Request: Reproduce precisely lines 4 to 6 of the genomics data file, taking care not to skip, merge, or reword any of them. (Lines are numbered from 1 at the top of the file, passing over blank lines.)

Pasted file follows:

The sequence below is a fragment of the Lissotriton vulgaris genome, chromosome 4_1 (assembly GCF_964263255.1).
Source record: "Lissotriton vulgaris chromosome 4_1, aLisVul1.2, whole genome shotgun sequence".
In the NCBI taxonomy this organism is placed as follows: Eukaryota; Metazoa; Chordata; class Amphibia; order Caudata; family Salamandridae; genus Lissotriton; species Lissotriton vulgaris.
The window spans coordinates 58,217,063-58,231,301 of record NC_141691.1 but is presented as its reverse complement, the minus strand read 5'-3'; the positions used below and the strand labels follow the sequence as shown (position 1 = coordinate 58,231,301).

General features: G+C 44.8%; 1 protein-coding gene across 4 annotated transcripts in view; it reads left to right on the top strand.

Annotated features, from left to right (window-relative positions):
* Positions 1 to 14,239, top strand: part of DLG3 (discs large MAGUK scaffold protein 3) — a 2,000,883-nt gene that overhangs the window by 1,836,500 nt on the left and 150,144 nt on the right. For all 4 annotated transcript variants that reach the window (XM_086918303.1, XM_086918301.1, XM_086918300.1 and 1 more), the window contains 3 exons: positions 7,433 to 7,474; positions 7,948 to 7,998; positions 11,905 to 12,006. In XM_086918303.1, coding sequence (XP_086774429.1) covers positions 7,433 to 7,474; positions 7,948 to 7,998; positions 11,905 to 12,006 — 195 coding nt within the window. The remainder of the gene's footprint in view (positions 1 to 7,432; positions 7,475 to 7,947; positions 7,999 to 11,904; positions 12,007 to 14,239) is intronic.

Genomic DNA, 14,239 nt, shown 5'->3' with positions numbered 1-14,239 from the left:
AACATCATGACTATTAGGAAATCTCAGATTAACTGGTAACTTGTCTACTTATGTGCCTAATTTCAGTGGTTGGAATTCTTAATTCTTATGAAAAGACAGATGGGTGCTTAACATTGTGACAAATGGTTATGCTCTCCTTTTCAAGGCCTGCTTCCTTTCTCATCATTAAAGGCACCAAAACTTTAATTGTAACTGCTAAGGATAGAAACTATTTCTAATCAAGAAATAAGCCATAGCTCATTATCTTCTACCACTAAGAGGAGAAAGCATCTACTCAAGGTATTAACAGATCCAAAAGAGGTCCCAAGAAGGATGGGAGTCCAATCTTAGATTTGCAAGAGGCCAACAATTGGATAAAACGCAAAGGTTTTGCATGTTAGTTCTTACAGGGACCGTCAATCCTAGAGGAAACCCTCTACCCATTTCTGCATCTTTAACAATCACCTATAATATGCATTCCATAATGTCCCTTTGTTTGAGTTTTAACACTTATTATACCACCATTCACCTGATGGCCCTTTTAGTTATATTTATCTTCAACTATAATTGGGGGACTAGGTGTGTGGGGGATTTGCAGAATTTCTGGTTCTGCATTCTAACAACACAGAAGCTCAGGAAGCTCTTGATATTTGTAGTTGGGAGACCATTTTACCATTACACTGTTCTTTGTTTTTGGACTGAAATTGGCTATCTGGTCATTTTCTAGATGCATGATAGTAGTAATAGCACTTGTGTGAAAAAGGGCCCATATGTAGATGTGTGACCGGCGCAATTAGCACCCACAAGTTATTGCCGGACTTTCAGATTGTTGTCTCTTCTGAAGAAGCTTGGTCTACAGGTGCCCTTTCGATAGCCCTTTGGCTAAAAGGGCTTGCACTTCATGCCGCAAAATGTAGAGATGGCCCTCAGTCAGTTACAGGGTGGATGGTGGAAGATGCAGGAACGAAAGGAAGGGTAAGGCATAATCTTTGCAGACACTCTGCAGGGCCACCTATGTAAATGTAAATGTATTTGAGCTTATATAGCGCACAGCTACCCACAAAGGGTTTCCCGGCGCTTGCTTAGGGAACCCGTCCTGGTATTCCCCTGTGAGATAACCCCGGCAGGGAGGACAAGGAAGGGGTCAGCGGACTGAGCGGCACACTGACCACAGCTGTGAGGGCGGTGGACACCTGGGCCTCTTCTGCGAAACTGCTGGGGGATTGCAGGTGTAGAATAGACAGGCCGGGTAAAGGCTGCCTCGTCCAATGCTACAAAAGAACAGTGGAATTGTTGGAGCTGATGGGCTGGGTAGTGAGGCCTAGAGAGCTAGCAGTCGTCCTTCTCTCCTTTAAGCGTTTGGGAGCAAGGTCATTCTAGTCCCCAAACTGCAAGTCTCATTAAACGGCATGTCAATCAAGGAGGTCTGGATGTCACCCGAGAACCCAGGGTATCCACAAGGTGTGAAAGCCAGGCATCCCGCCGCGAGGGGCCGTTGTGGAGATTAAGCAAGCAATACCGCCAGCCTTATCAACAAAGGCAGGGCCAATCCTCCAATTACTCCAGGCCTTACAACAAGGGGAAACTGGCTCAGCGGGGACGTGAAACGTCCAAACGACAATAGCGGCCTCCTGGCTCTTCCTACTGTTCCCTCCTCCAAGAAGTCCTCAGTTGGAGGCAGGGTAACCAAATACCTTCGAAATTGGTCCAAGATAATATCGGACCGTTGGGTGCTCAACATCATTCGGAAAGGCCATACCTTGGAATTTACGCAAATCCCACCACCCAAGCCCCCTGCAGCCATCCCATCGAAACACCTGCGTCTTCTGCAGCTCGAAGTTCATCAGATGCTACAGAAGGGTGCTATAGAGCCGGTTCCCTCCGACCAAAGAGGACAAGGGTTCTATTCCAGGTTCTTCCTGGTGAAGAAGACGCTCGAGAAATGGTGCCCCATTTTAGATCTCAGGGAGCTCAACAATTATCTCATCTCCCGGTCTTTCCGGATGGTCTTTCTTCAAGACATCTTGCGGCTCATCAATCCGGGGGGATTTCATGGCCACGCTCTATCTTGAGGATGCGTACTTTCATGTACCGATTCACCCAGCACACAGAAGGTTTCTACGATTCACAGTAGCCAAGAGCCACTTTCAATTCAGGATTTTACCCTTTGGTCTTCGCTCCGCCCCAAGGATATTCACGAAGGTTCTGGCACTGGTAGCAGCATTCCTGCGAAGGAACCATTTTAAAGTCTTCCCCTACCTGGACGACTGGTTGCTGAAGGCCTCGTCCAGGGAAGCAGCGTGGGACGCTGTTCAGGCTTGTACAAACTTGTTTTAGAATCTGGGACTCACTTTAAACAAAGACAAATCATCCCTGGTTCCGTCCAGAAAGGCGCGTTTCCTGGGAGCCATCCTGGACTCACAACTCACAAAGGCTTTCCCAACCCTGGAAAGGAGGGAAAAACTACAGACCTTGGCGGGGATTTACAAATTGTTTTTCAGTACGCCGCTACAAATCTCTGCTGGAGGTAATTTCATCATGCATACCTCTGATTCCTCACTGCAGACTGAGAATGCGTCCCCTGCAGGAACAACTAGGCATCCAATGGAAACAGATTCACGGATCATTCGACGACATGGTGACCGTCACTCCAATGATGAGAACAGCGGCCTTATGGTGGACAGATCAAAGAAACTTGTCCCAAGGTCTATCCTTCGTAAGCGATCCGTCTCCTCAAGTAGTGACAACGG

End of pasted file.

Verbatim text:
The window spans coordinates 58,217,063-58,231,301 of record NC_141691.1 but is presented as its reverse complement, the minus strand read 5'-3'; the positions used below and the strand labels follow the sequence as shown (position 1 = coordinate 58,231,301).

General features: G+C 44.8%; 1 protein-coding gene across 4 annotated transcripts in view; it reads left to right on the top strand.

Annotated features, from left to right (window-relative positions):